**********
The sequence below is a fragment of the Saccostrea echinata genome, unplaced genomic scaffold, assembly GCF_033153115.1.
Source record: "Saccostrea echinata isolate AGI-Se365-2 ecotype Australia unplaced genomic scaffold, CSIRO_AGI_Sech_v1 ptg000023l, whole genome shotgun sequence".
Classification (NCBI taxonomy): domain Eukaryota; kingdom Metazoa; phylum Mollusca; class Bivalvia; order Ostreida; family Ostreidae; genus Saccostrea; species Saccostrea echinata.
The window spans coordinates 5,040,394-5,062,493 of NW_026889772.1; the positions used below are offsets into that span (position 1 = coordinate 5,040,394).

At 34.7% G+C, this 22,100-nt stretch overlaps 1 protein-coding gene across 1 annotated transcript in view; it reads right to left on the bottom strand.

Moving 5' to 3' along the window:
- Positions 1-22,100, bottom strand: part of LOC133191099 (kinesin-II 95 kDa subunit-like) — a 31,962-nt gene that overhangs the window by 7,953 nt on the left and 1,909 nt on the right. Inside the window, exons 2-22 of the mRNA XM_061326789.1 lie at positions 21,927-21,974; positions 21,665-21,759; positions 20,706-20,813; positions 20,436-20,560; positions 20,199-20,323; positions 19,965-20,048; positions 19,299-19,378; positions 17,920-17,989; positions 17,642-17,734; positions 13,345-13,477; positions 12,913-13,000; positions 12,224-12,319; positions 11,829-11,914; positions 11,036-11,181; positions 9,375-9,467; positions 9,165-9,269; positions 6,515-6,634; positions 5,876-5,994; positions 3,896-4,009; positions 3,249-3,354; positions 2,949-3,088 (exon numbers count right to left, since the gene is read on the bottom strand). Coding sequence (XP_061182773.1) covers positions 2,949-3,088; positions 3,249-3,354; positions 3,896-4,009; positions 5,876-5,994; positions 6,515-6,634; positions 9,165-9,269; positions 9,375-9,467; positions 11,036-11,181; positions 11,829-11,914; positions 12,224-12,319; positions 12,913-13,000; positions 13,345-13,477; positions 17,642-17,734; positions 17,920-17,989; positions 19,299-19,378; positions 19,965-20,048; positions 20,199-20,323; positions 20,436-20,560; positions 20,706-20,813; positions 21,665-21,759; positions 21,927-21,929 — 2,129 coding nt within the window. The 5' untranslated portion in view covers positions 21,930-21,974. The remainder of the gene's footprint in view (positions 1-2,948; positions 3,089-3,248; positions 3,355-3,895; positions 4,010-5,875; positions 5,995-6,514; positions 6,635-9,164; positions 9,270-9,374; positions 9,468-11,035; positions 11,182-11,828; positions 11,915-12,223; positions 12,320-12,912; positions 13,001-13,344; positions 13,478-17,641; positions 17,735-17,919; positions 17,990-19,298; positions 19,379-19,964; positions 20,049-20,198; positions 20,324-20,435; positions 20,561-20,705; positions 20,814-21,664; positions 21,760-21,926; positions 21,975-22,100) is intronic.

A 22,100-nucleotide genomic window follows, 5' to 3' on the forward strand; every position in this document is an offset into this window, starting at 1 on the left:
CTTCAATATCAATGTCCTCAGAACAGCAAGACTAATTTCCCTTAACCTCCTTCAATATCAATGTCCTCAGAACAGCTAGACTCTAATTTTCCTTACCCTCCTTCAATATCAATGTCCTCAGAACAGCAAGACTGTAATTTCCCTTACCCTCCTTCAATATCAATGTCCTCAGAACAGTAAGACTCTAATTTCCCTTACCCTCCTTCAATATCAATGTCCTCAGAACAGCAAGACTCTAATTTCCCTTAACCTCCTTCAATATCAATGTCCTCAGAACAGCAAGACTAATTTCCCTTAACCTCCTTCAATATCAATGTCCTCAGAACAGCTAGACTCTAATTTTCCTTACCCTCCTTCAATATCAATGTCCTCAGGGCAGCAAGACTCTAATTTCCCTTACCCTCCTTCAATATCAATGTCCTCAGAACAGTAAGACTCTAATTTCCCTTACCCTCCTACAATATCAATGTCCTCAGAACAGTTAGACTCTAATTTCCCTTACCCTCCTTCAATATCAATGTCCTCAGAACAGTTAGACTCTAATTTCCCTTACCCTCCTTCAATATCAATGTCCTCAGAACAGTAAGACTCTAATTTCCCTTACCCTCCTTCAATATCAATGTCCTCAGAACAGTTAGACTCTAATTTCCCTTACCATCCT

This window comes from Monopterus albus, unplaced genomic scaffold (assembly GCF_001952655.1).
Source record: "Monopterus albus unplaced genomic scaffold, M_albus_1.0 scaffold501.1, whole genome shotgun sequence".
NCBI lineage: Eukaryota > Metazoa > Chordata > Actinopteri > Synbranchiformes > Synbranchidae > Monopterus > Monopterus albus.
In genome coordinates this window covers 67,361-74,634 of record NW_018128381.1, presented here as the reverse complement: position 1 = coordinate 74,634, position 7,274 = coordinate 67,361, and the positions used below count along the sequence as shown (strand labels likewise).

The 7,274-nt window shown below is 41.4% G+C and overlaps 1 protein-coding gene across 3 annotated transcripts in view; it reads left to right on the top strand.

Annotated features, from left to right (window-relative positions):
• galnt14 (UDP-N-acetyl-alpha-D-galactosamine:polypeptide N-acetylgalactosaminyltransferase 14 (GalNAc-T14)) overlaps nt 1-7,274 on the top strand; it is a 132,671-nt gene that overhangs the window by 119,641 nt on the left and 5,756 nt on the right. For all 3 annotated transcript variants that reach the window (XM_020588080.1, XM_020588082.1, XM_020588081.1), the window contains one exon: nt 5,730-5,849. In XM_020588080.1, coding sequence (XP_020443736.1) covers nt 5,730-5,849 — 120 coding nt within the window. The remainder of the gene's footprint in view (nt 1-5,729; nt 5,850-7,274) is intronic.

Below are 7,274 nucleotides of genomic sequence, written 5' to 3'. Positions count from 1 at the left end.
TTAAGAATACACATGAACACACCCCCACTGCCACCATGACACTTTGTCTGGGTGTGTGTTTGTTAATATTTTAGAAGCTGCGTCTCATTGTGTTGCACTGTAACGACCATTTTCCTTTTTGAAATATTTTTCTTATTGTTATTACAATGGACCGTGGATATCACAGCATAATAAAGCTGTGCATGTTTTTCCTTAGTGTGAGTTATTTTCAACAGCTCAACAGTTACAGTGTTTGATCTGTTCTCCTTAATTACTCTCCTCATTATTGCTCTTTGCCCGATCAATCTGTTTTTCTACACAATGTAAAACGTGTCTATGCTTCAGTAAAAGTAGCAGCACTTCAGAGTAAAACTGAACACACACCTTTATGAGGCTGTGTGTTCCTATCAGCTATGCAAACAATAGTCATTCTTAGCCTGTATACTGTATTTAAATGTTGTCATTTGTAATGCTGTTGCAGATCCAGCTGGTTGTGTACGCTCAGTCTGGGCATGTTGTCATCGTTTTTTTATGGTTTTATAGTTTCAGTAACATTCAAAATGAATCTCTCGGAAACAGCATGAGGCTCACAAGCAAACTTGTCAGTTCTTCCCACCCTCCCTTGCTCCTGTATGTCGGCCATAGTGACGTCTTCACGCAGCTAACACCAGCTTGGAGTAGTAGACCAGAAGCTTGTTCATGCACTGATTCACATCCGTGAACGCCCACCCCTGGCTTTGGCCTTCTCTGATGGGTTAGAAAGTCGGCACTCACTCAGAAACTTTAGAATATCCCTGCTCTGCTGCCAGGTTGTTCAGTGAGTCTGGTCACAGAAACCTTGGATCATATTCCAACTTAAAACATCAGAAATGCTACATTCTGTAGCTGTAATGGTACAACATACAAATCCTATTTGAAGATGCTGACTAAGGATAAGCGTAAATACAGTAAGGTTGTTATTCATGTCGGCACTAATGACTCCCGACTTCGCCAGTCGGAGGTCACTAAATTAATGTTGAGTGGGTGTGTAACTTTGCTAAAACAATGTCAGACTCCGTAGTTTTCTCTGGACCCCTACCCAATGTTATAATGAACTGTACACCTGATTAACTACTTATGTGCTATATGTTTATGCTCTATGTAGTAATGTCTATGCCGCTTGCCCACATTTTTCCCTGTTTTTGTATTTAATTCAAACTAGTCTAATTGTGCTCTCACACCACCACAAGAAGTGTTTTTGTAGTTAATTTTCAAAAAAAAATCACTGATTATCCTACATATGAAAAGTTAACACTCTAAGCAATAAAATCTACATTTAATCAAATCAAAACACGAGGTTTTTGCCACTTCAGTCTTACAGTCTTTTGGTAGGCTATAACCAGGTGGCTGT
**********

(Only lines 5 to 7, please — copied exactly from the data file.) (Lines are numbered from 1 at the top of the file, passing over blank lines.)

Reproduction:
At 34.7% G+C, this 22,100-nt stretch overlaps 1 protein-coding gene across 1 annotated transcript in view; it reads right to left on the bottom strand.

Moving 5' to 3' along the window:
- Positions 1-22,100, bottom strand: part of LOC133191099 (kinesin-II 95 kDa subunit-like) — a 31,962-nt gene that overhangs the window by 7,953 nt on the left and 1,909 nt on the right. Inside the window, exons 2-22 of the mRNA XM_061326789.1 lie at positions 21,927-21,974; positions 21,665-21,759; positions 20,706-20,813; positions 20,436-20,560; positions 20,199-20,323; positions 19,965-20,048; positions 19,299-19,378; positions 17,920-17,989; positions 17,642-17,734; positions 13,345-13,477; positions 12,913-13,000; positions 12,224-12,319; positions 11,829-11,914; positions 11,036-11,181; positions 9,375-9,467; positions 9,165-9,269; positions 6,515-6,634; positions 5,876-5,994; positions 3,896-4,009; positions 3,249-3,354; positions 2,949-3,088 (exon numbers count right to left, since the gene is read on the bottom strand). Coding sequence (XP_061182773.1) covers positions 2,949-3,088; positions 3,249-3,354; positions 3,896-4,009; positions 5,876-5,994; positions 6,515-6,634; positions 9,165-9,269; positions 9,375-9,467; positions 11,036-11,181; positions 11,829-11,914; positions 12,224-12,319; positions 12,913-13,000; positions 13,345-13,477; positions 17,642-17,734; positions 17,920-17,989; positions 19,299-19,378; positions 19,965-20,048; positions 20,199-20,323; positions 20,436-20,560; positions 20,706-20,813; positions 21,665-21,759; positions 21,927-21,929 — 2,129 coding nt within the window. The 5' untranslated portion in view covers positions 21,930-21,974. The remainder of the gene's footprint in view (positions 1-2,948; positions 3,089-3,248; positions 3,355-3,895; positions 4,010-5,875; positions 5,995-6,514; positions 6,635-9,164; positions 9,270-9,374; positions 9,468-11,035; positions 11,182-11,828; positions 11,915-12,223; positions 12,320-12,912; positions 13,001-13,344; positions 13,478-17,641; positions 17,735-17,919; positions 17,990-19,298; positions 19,379-19,964; positions 20,049-20,198; positions 20,324-20,435; positions 20,561-20,705; positions 20,814-21,664; positions 21,760-21,926; positions 21,975-22,100) is intronic.